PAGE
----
The basic version of the tool, shown here, simply provides a single radar plot, with a logarithmic scale of arbitrary magnitude. Other versions might support overlays, color-coding, additional axes, or other features.

Mapping cemeteries

Several of our Youth Community Informatics sites are mapping cemeteries. What sounds like small project, or even a gloomy one, soon opens up into far-reaching explorations of history, geography, health, families, technology, mathematics, literacy, and more.

At Iroquois West Middle School, youth started with a story about a primary school’s project to study cemeteries: Learning from graveyards. The “Map Masters” soon expanded this by incorporating technologies of GPS and GIS into their mapping project of the Onarga Cemetery. They have already made many discoveries and are continuing to do more. They’ll also connect with cemetery mapping projects in Cass County and East St. Louis.

One interesting tombstone that we found at the Onarga Cemetery was in the shape of a tree trunk. The name of the person buried there was Emory Gish. According to our reseach on symbolism the tree trunk showed a life cut short. The number of broken branches might symbolize the number of deceased family members buried nearby.

Visual literacy in the information age

ching-chiu1Ching-Chiu Lin is a founding member of the Youth Community Informatics project. Her work with Timnah, Lisa, and Karen at the Urbana Middle School integrated art, music, story-telling, cultural heritage, and multimedia in an after-school program. That’s one of the models for our current work.

michoacanChing-Chiu’s dissertation, A qualitative study of three secondary art teachers’ conceptualizations of visual literacy as manifested through their teaching with electronic technologies, analyzed similar arts and new media projects in three schools. I’ve learned a little while ago that it was awarded second place for the 2008 Eisner Doctoral Research award. This was officially announced at the National Art Education Association (NAEA) convention in Minneapolis this month.

Congratulations, Ching-Chiu!

Creating opportunity through new media

clay_animationOne of the most impressive set of projects I saw while in Dublin, Ireland last year was the Community Links Programme out of Dublin Institute of Technology. It was established in 1996 by DIT lecturer Dr. Tommy Cooke to help individuals and communities reach their full educational potential. Programs include psychotherapy, music, and courses for mature students.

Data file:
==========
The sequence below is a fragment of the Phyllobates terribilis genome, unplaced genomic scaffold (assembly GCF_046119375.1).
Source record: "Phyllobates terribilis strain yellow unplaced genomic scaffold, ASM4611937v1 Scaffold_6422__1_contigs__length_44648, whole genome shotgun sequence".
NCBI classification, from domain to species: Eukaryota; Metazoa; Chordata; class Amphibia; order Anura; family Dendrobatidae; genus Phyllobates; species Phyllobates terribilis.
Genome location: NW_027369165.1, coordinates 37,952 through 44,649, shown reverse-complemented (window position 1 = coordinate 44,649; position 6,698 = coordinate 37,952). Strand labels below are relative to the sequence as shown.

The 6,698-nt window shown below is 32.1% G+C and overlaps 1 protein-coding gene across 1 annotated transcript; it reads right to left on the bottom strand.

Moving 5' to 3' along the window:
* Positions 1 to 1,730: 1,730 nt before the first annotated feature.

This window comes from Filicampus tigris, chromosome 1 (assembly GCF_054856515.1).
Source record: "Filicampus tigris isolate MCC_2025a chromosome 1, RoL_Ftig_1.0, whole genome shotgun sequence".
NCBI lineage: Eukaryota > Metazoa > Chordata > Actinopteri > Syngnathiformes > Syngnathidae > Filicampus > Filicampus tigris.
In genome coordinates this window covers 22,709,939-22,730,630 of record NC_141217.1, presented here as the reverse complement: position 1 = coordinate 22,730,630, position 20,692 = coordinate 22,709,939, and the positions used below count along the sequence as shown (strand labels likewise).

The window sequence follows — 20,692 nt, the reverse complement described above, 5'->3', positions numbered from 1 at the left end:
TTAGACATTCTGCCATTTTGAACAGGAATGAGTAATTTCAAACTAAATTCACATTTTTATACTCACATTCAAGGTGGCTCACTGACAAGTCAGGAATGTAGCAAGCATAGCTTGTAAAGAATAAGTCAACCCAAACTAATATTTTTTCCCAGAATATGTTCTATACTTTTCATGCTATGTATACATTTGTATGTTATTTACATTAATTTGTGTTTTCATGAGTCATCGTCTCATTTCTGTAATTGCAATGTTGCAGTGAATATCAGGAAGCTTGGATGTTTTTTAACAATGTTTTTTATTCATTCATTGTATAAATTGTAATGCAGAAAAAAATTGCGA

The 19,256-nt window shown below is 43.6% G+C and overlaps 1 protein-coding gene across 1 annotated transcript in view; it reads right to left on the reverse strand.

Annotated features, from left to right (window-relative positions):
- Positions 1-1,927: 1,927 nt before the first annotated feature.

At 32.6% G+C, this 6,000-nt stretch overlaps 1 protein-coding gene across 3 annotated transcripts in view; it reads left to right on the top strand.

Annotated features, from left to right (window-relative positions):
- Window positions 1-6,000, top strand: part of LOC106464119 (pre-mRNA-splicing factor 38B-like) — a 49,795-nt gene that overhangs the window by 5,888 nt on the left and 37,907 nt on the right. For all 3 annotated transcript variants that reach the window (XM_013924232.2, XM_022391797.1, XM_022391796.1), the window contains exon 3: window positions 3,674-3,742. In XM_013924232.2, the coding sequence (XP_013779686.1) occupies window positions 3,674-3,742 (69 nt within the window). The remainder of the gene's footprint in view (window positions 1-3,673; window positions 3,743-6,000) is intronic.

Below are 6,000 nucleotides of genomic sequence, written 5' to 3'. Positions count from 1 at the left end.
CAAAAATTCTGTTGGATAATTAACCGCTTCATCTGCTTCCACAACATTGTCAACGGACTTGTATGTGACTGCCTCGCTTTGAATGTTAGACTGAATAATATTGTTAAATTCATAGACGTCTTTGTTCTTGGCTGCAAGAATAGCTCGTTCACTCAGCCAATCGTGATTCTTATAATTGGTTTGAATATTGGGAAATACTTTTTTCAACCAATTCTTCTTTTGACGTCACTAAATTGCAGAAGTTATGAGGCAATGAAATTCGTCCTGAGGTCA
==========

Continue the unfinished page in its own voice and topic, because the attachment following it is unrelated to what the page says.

One important component is the DISC Programme, which operates in 38 inner-city disadvantaged primary and secondary schools. DISC installs computer resources in schools and community centers, and trains teachers to integrate the use of computers into the teaching/learning process in all curricular areas. Projects include the use of comic creation, clay animation, video production, class blogs, podcasting, video game making, 3d design, and robotic Lego.

Staff such as
Ian Roller and Riona Fitzgerald bring knowledge of pedagogy together with skills in video and computers to help teachers and youth leaders do amazing projects. More importantly, they do it in a way that empowers teachers as creative agents in the education process.

You can see DISC publications, including their very useful monthly newsletter online. Here’s the April edition.

Fondation Connaissance et Liberté (FOKAL)

accueil_biblio1 I was very fortunate to hear Elizabeth Pierre-Louis speak yesterday.

Elizabeth was on campus to accept the 2008 Young Humanitarian Award. As Director of the Library Program at Fondasyon Konesans Ak Libète (FOKAL) in Haiti, she helped to set up 45 community libraries across the country. She coordinates the training and management of these libraries, which are improving the quality of live for the people there. Elizabeth described a wide variety of programs of FOKAL, including projects on supplying running water, developing basic literacy, supporting the visual arts, dance and music, debate, and economic education.